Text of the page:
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Homeland Security: Inside & Out – February 15th, 2009

Few scholars have spent more years focused on homeland security issues than co-hosts, Dave McIntyre and Randy Larsen. This week, Dave and Randy look back at the first seven years of homeland security in the United States, and answer the question: “How did we get here?”

In Part I, they discuss:

  • How homeland security emerged as a line of thought at the federal level prior to the 9/11 attacks.
  • The debate over whether to focus the nation’s resources on high probability/low consequence events (such as car bombs) or low probability/high consequence events (such as nuclear or biological attacks).
  • Their initial reactions to the 9/11 terrorist attacks and the subsequent anthrax attacks, and their analysis of the investigations that followed.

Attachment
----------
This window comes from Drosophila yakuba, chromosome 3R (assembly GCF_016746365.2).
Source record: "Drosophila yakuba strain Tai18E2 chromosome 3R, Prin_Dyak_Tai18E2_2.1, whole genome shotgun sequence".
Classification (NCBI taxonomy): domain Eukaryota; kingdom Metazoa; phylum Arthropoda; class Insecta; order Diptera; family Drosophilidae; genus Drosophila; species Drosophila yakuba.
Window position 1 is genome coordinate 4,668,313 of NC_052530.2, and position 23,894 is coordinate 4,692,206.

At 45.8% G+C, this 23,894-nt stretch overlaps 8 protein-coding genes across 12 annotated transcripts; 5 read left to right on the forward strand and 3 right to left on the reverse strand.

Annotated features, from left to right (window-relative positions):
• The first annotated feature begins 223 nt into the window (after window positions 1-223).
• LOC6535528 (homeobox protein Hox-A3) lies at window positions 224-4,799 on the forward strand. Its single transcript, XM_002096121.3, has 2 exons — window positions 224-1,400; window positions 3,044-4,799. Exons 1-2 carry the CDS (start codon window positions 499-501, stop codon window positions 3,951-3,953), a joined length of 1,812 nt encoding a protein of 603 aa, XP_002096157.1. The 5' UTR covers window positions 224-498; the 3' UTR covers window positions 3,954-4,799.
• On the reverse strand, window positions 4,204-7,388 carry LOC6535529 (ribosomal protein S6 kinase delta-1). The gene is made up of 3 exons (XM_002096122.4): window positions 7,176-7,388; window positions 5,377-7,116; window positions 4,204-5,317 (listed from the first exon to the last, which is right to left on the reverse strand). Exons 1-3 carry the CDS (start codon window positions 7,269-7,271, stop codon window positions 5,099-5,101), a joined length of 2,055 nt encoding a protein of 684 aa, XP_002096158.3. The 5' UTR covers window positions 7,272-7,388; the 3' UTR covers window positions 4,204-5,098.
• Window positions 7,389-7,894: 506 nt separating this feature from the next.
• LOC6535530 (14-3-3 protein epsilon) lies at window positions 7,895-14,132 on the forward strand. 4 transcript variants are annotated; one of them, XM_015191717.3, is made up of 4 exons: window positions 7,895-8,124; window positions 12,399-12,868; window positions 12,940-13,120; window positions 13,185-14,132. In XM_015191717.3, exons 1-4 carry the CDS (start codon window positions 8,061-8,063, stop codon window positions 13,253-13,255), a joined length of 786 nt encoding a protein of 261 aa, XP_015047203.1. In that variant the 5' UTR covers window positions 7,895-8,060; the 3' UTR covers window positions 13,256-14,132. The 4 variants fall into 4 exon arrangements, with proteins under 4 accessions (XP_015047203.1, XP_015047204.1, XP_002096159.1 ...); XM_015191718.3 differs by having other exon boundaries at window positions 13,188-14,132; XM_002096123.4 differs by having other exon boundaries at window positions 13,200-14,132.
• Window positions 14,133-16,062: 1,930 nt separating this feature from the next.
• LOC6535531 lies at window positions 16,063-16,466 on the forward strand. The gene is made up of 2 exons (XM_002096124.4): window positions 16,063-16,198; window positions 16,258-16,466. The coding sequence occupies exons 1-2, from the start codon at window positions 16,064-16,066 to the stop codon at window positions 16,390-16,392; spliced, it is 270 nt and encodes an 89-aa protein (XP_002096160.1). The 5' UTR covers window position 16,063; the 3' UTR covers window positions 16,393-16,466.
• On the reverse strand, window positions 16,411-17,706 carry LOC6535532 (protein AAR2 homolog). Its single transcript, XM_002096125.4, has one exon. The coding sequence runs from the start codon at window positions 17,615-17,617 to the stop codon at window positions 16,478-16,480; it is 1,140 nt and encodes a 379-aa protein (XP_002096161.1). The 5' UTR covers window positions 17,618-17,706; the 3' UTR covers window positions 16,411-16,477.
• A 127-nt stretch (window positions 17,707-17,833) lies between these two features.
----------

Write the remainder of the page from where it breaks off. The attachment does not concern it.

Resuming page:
Read the latest news about the incoming administration on our Tracking the Transition page.

In Part II, they discuss:

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  • The rush after 9/11 to create the Department of Homeland Security, and its long-term implications for the nation.
  • The effects of the Bush administration’s decision to largely ignore the findings of the Hart-Rudman Commission, a bi-partisan panel that studied homeland security issues for three years.
  • Whether the model for counterterrorism should be viewed as law-enforcement, war … or something else.

In Part III, they discuss:

  • Whether Congress should pull FEMA out of DHS.
  • Who should get the blame for what happened — and didn’t happen — during Hurricane Katrina.
  • The need to stop trying to handle emergency management at the federal, state and local levels “on the cheap.”